Stranger says he disagrees with the female judge who warned that drunk women put themselves at higher risk of rape.  “I would say that’s a continuation of victim-blaming.  Once again the scrutiny is on the actions of women. . . . I would not speak about the choice of women in that way.  I want the focus to be on the young men making their choices and why they do what they’re doing. . . . It’s about time we started looking at sexual violence as a men’s issue.  It’s very clear – unless it’s a mutual thing, unless there’s consent, then it’s wrong.”

In reading the Evening Standard article (which covers two entire pages), the writer, Stefanie Marsh, leaves one with the impression not only that Stranger is contrite, but he understands why he is a hate figure, and is willing to suffer abuse to get his point across: It’s a Men’s Issue.

As to whether the Women of the World appearance should have been cancelled, I take a neutral view: it’s up to the management of the festival, and more generally, I think it depends on the time and place.  What I would object to is if the government were to interfere in the decision.  Having said that, I have an issue with the protest petition.  My issue is not about freedom of speech but about willingness to listen.  It seems to me that there is an increasing tendency in our society today when a subject is introduced to say: we don’t want to hear about that!  There are three words in the petition to cancel that make me believe this is an example of refusal to listen.  Narrative: have the petitioners considered what Stranger’s narrative might be instead of assuming what it is?  Accountability: the petitioners want to focus on accountability; that’s exactly what Stranger does: his own.  Root causes: Stranger identifies the root cause as being a men’s problem.  Is that not correct?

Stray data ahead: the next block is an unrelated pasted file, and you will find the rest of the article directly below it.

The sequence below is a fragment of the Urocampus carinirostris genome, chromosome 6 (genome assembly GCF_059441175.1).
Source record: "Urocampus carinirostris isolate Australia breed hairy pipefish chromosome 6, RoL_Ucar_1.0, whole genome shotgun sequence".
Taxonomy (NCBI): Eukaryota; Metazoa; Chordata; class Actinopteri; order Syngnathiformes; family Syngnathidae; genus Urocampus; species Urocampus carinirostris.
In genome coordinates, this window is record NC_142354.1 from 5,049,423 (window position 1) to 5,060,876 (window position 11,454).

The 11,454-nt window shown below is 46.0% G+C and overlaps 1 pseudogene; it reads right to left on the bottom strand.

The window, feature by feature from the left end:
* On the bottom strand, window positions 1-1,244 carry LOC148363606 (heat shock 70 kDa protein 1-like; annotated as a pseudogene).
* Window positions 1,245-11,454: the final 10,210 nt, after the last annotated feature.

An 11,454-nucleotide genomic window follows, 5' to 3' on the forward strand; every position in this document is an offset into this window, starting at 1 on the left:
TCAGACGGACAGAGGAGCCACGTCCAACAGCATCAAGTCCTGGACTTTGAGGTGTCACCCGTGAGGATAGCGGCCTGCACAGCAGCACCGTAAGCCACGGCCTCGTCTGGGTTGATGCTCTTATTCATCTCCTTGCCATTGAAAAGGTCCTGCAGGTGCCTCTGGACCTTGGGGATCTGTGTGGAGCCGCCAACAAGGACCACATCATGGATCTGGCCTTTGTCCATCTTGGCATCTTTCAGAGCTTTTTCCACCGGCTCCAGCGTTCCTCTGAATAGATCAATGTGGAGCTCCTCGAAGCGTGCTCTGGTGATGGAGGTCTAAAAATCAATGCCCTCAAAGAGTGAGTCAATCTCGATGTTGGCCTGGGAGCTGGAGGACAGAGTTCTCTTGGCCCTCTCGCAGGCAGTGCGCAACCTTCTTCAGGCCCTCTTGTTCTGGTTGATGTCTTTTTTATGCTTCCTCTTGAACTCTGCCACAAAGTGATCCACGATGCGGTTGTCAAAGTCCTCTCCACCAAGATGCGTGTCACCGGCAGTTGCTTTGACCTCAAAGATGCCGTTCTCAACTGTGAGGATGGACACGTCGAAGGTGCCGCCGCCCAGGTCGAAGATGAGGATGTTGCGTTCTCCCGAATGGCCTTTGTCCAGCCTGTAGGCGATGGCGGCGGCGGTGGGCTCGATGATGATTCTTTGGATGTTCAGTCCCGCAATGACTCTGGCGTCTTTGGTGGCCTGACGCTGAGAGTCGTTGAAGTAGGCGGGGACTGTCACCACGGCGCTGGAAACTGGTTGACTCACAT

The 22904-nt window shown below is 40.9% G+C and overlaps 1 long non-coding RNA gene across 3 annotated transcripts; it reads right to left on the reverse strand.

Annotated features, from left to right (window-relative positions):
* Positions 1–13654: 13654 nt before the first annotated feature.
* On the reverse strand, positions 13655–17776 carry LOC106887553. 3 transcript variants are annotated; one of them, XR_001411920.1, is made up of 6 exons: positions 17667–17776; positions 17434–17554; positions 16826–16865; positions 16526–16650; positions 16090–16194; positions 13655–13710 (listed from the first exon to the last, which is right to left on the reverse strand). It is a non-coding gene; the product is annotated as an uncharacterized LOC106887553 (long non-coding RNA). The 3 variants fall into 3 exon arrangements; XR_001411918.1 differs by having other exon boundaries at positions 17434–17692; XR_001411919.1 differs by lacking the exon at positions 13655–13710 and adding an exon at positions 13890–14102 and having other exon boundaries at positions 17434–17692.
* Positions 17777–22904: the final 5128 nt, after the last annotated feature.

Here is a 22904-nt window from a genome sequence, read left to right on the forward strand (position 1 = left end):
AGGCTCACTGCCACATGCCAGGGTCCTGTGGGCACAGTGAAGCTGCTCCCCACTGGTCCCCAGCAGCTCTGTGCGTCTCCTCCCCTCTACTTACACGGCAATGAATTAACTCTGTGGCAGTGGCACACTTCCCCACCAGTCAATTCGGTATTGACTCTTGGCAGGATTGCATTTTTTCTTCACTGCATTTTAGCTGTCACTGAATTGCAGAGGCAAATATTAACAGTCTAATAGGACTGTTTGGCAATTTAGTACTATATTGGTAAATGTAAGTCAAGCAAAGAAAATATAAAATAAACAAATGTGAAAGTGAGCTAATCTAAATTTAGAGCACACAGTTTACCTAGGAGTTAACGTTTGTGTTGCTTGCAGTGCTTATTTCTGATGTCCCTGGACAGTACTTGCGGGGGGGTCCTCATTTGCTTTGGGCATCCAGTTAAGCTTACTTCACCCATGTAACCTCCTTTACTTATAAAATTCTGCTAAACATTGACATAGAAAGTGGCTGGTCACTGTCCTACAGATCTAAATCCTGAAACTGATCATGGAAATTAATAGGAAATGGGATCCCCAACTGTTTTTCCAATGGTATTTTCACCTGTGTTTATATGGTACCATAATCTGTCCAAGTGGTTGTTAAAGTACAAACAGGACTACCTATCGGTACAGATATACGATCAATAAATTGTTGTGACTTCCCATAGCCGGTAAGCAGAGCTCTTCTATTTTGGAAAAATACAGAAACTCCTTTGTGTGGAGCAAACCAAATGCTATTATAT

A Real UK Threat to Freedom of the Press

For most of us it probably seems unlikely that freedom of the press could disappear in the UK – that the government will control what the press can publish, or that publishers will be afraid to run exposés of politicians and other public figures.  But that is exactly what could happen when the government’s consultation regarding the implementation of Section 40 of the Crime and Courts Act, 2013 ends next Tuesday.


The Crime and Courts Act, 2013 is a result of the Levenson Inquiry after the phone-hacking scandal that put the News of the World out of business.  Section 40, a part of the statute that was never implemented, would require that every newspaper not signed up to regulation by Impress would pay all costs in any libel case brought against it, even if it won the case.  So, for example, if a major newspaper ran an exposé of an MP involved in a money for votes  scandal, the newspaper would have to pay all of the MP’s legal expenses, no matter the outcome.

Impress is funded by Max Mosley, a barrister and former racing driver with interests in Formula One and other automotive organisations.  He is the son of Sir Oswald Mosley, the former leader of the British Union of Fascists.  In 2008, his sexual exploits were exposed by News of the World.  He sued and won, not on the basis that the reported exploits didn’t happen, but on the basis that they were falsely described as being fascist.   Mr Mosley funds Impress to the extent of £3.8 million, and says he may continue funding for years.